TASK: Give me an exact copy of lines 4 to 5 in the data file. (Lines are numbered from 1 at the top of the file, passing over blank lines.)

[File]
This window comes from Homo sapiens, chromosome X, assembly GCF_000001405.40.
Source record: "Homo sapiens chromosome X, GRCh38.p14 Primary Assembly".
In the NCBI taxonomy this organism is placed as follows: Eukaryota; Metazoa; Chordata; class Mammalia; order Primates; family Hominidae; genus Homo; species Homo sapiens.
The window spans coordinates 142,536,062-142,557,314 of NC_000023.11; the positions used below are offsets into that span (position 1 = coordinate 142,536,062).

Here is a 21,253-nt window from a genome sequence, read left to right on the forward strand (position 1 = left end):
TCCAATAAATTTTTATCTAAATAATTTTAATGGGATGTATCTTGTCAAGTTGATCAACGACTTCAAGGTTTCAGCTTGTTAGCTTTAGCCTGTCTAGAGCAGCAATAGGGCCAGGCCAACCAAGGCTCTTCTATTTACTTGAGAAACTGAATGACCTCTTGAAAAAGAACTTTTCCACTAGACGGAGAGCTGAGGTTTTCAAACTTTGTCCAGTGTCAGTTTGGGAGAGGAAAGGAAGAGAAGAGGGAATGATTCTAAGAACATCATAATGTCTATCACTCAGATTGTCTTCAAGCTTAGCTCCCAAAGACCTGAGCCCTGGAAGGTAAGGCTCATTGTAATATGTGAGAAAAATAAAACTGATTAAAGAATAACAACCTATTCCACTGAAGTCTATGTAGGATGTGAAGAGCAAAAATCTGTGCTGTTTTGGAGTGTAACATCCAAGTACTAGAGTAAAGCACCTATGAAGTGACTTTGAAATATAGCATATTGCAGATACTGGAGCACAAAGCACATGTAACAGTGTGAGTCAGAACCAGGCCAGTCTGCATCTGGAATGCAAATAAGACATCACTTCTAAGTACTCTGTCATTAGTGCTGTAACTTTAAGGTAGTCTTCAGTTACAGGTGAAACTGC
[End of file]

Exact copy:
The window spans coordinates 142,536,062-142,557,314 of NC_000023.11; the positions used below are offsets into that span (position 1 = coordinate 142,536,062).

Here is a 21,253-nt window from a genome sequence, read left to right on the forward strand (position 1 = left end):